Texts and images provided by www.illesbalears.es

Barranc d'Algender, a valuable ecosystem and a spectacular landscape (Ferreries)

In the pre-Talayotic or Copper age (2500-1500 BC), its inhabitants were agricultural and livestock farmers who lived in caves and in the depths of the ravine. The remains discovered in Barranc d'Algender date from the year 2200 BC and are the oldest found in Menorca.

This ravine was declared Common Heritage of Mankind in 1998 and lies in the district of Ferreries. It is about six kilometres long and leads into the magnificent Cala Galdana beach in the south of the island. At some points during its course, it reaches amazing proportions with excavated channels of up to fifty metres in depth.

The whole area is of great ecological interest, proof of which can be seen in the twelve different habitats that coexist there. There are more than 200 animal and vegetable species, of which 18 are indigenous and 26 are classified rarities. One example of its exuberant vegetation is the surrounding area of the stream with its deeply-set bed.

A route to be carried out by foot or bicycle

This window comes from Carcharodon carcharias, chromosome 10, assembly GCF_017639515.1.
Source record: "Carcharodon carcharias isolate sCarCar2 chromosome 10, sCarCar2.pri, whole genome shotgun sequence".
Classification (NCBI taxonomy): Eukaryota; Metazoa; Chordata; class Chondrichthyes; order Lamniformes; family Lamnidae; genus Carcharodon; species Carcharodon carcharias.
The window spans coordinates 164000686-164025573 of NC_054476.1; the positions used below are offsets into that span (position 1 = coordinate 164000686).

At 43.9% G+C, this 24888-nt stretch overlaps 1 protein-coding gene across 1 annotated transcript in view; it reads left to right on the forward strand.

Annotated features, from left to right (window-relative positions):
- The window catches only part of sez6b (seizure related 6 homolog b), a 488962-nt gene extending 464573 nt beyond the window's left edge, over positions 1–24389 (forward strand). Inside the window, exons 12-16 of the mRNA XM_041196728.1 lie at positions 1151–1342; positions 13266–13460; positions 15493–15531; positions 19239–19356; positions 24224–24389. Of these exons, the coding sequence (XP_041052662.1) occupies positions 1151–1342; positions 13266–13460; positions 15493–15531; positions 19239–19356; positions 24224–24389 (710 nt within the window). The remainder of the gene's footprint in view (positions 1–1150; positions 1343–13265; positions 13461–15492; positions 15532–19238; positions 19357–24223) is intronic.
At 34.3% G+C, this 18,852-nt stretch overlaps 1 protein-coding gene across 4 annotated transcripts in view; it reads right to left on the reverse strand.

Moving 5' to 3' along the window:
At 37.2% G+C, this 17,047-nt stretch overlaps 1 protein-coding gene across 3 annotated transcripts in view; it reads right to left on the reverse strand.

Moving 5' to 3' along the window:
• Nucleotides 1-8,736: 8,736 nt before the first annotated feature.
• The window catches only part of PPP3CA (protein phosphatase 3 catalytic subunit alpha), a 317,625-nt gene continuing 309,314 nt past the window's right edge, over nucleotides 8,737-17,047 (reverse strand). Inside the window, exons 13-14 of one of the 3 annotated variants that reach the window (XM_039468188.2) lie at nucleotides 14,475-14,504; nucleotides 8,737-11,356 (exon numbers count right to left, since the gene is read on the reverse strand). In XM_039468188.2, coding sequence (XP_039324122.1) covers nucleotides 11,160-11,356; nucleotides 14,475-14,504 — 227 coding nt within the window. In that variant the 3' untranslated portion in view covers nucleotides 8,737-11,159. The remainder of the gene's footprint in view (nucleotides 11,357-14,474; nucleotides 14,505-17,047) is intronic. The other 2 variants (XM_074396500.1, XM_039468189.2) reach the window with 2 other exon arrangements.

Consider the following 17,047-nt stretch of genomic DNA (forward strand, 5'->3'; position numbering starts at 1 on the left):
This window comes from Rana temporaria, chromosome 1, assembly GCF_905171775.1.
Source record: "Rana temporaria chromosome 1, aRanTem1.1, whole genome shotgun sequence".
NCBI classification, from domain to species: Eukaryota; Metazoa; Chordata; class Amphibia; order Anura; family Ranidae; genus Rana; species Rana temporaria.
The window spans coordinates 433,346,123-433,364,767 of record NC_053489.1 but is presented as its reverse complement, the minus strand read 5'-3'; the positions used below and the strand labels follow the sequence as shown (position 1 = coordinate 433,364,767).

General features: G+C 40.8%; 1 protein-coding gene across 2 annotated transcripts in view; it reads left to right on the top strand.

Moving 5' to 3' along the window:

These characteristics mean that Barranc d'Algender is a route of extraordinary interest, either by foot or by bicycle. The excursion takes you down age-old paths that wind through leafy Mediterranean woods, the ruins of ancient constructions in the rocks and slopes or through lands cultivated with ancient farming techniques.

Its slopes connect to an old path to Mao, popularly known as Ses Voltes, one of the most marvellous spots on the journey. It is one kilometre long, made up of horse-shoe shaped nooks chipped into the rocks and leads down to the bottom of the valley.

One of most impressive panoramas that the ravine has to offer is from above. You take the right hand path half way down the slope just where a centenary oak tree stands.

Crossing a little bridge, you can walk along the bed of the valley, another wonderful experience to be enjoyed while of course scrupulously respecting the marvellous ecosystem.

The side road to Barranc d'Algender can be found at 29'400 km. on the C 721 road.

Texts and images provided by www.illesbalears.es

Piano and cello concerts in Illa del Rei (Maó)

This island near the port was the site of the town?s first hospital, built by the English in the nineteenth century. The remains of a sixth-century Paleochristian basilica discovered there prove the island was inhabited in ancient times.

A beautiful mosaic measuring approximately 32 square metres was discovered while the land was being furrowed for sowing in January 1988. It was first thought to be from a Roman villa or Jewish synagogue, but several studies reached the conclusion it was a Paleochristian basilica. The only remains from the building are these white, pink and blue mosaics, which are currently housed at the Museo de Menorca.

Illa del Rei is also home to a unique species of lizard, the only one of its kind in the world: the Podarcis lifordi balearia.
Further information: www.islahospitalmenorca.org

Texts and images provided by www.illesbalears.es